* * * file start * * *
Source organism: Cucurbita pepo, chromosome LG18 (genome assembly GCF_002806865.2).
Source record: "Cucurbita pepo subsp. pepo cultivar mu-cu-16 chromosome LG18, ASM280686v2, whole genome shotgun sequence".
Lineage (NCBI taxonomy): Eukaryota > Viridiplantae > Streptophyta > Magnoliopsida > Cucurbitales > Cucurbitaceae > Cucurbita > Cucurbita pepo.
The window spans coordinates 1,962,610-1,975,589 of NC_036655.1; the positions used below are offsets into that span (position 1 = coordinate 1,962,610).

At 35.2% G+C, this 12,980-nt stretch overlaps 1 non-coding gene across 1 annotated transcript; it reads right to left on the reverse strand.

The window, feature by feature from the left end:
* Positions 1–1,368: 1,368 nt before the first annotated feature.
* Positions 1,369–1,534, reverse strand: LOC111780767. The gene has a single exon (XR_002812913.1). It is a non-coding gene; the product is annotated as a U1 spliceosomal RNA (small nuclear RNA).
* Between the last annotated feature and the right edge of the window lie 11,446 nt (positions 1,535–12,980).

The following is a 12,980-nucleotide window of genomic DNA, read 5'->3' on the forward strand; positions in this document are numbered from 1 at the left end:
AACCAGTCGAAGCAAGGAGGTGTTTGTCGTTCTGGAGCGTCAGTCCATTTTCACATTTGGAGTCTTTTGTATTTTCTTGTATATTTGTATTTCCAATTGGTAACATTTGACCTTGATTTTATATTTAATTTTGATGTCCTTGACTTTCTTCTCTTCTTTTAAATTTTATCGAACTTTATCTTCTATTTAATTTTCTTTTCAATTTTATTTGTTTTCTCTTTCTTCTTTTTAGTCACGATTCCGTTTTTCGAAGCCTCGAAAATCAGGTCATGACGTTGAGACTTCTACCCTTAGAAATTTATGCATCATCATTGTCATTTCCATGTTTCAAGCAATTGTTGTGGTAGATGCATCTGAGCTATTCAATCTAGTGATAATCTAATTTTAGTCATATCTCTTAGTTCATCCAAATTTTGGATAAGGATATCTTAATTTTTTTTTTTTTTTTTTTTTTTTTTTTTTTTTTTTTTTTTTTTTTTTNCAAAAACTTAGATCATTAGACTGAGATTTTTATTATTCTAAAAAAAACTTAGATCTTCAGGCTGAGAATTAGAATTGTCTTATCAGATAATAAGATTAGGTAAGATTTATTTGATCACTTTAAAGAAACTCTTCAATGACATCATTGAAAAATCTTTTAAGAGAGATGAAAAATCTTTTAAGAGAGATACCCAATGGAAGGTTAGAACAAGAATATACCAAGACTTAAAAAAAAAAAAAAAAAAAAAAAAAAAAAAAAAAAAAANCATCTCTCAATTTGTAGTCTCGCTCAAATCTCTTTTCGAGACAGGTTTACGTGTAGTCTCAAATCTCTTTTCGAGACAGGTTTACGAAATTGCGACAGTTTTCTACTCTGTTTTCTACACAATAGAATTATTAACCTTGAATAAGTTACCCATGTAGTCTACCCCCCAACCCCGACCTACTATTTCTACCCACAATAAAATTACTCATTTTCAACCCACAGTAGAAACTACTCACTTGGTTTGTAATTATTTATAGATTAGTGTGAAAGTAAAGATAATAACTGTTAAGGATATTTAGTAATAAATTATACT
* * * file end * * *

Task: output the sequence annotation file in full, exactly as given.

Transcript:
Source organism: Cucurbita pepo, chromosome LG18 (genome assembly GCF_002806865.2).
Source record: "Cucurbita pepo subsp. pepo cultivar mu-cu-16 chromosome LG18, ASM280686v2, whole genome shotgun sequence".
Lineage (NCBI taxonomy): Eukaryota > Viridiplantae > Streptophyta > Magnoliopsida > Cucurbitales > Cucurbitaceae > Cucurbita > Cucurbita pepo.
The window spans coordinates 1,962,610-1,975,589 of NC_036655.1; the positions used below are offsets into that span (position 1 = coordinate 1,962,610).

At 35.2% G+C, this 12,980-nt stretch overlaps 1 non-coding gene across 1 annotated transcript; it reads right to left on the reverse strand.

The window, feature by feature from the left end:
* Positions 1–1,368: 1,368 nt before the first annotated feature.
* Positions 1,369–1,534, reverse strand: LOC111780767. The gene has a single exon (XR_002812913.1). It is a non-coding gene; the product is annotated as a U1 spliceosomal RNA (small nuclear RNA).
* Between the last annotated feature and the right edge of the window lie 11,446 nt (positions 1,535–12,980).

The following is a 12,980-nucleotide window of genomic DNA, read 5'->3' on the forward strand; positions in this document are numbered from 1 at the left end:
AACCAGTCGAAGCAAGGAGGTGTTTGTCGTTCTGGAGCGTCAGTCCATTTTCACATTTGGAGTCTTTTGTATTTTCTTGTATATTTGTATTTCCAATTGGTAACATTTGACCTTGATTTTATATTTAATTTTGATGTCCTTGACTTTCTTCTCTTCTTTTAAATTTTATCGAACTTTATCTTCTATTTAATTTTCTTTTCAATTTTATTTGTTTTCTCTTTCTTCTTTTTAGTCACGATTCCGTTTTTCGAAGCCTCGAAAATCAGGTCATGACGTTGAGACTTCTACCCTTAGAAATTTATGCATCATCATTGTCATTTCCATGTTTCAAGCAATTGTTGTGGTAGATGCATCTGAGCTATTCAATCTAGTGATAATCTAATTTTAGTCATATCTCTTAGTTCATCCAAATTTTGGATAAGGATATCTTAATTTTTTTTTTTTTTTTTTTTTTTTTTTTTTTTTTTTTTTTTTTTTTTTNCAAAAACTTAGATCATTAGACTGAGATTTTTATTATTCTAAAAAAAACTTAGATCTTCAGGCTGAGAATTAGAATTGTCTTATCAGATAATAAGATTAGGTAAGATTTATTTGATCACTTTAAAGAAACTCTTCAATGACATCATTGAAAAATCTTTTAAGAGAGATGAAAAATCTTTTAAGAGAGATACCCAATGGAAGGTTAGAACAAGAATATACCAAGACTTAAAAAAAAAAAAAAAAAAAAAAAAAAAAAAAAAAAAAANCATCTCTCAATTTGTAGTCTCGCTCAAATCTCTTTTCGAGACAGGTTTACGTGTAGTCTCAAATCTCTTTTCGAGACAGGTTTACGAAATTGCGACAGTTTTCTACTCTGTTTTCTACACAATAGAATTATTAACCTTGAATAAGTTACCCATGTAGTCTACCCCCCAACCCCGACCTACTATTTCTACCCACAATAAAATTACTCATTTTCAACCCACAGTAGAAACTACTCACTTGGTTTGTAATTATTTATAGATTAGTGTGAAAGTAAAGATAATAACTGTTAAGGATATTTAGTAATAAATTATACT